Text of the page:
Black Rebel Motorcycle Club – BRMC (2001)

Originally released in 2001, Black Rebel Motorcycle Club’s self-titled debut came to fruition off the back of Peter Hayes’ departure from The Brian Jonestown Massacre. Confronted with the comparison BRMC would probably hate it, but the album owes a lot to Anton Newcombe’s unholy dirge of psychedelic sound. The difference between the haphazard collective and San Francisco’s own dirty purveyors is that the latter were largely held together, and that sense of direction is more than evident on their debut.

“Love Burns” clutters in as an untraditional opener and ends with an equally abrupt plonk of instruments being set down. If I were a more pretentious reviewer I would explain it as some Jonestown finale and a coming together of sense. I am not that reviewer, and so instead I’ll say: it lays out the theme of organised ramshackle that carries much of this release. As it turns out “Love Burns”, alongside following tracks “Red Eyes and Tears” and “Whatever Happened to my Rock’n’Roll (Punk Song)”, prove the most notable – but not the best – of Black Rebel Motorcycle Club. Those were the songs to feature on mixtapes, radio and dancefloor; the equivalent of today’s blogosphere. They are perhaps your favourites. And that’s understandable. They stand out in my mind too.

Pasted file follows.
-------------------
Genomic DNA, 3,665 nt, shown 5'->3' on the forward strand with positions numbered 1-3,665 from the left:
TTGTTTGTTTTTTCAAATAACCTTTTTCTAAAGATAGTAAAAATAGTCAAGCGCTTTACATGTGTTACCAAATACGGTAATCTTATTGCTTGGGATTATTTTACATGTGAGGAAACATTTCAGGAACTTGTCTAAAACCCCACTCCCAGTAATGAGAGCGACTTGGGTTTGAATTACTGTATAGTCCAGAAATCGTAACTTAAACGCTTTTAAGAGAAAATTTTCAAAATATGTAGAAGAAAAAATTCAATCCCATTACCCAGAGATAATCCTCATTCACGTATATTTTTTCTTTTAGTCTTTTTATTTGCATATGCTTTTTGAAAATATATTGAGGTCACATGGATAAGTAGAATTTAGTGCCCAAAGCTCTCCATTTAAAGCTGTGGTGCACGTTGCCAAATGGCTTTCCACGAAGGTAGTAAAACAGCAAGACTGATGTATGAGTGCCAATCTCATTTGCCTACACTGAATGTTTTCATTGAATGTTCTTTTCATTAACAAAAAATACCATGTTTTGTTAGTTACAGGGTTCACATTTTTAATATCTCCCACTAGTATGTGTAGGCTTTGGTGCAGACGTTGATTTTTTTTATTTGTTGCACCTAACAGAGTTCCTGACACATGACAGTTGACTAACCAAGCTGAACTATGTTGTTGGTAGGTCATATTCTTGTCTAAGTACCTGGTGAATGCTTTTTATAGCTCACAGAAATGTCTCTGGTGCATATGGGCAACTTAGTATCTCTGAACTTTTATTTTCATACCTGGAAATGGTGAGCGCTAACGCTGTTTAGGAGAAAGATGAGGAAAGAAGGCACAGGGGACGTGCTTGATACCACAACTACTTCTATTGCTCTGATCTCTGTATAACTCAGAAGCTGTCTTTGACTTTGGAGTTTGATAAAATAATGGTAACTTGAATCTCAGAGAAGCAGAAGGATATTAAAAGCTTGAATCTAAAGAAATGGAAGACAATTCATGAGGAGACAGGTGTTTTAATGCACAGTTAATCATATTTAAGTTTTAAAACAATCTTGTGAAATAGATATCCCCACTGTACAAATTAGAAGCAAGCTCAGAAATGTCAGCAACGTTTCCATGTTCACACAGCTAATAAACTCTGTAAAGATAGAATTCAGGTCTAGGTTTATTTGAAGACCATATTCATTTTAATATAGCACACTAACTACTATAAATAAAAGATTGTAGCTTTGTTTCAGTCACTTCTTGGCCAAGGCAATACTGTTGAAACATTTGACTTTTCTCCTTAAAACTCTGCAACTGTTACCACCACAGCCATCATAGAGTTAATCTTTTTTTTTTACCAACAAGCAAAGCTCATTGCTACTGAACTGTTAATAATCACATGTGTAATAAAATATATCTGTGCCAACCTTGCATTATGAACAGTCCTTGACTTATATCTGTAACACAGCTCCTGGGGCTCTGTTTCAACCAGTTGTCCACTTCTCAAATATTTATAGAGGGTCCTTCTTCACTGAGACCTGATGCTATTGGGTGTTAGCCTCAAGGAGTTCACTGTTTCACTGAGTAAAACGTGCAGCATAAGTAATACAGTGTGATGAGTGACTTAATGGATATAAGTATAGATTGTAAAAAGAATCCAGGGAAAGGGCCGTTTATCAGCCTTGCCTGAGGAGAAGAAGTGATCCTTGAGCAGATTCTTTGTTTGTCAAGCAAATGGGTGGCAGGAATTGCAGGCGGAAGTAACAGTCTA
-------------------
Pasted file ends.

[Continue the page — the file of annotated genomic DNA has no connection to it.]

They’re not my favourites. Together with Hayes fellow constant member and front man Robert Levon Been really drive it home on “Awake” and “As Sure as the Sun”, less commercial but infinitely more interesting sonic excursions. These songs and every other track on the album often amount to the only noise you can imagine would pierce a heroin addict’s soul and send them back into a hazy orbit devoid of chemical intervention. Despite a constant scuzz to production, the adrenaline of BRMC’s frantic delivery peaks through at exactly the right balance to emulate the sensation Oasis tried to explain on “Champagne Supernova”. BRMC don’t need lyrics to convey their message, their guitars do it for them.

It may take a few listens to appreciate it, but Black Rebel Motorcycle Club is one of Compact Discussion’s great re-finds. Rubbing shoulders with some of the decade’s most outdated indie records and still standing proud in the face of its few competitors, BRMC are the band I’m glad to hear from the era, and their self-titled reminds me why.

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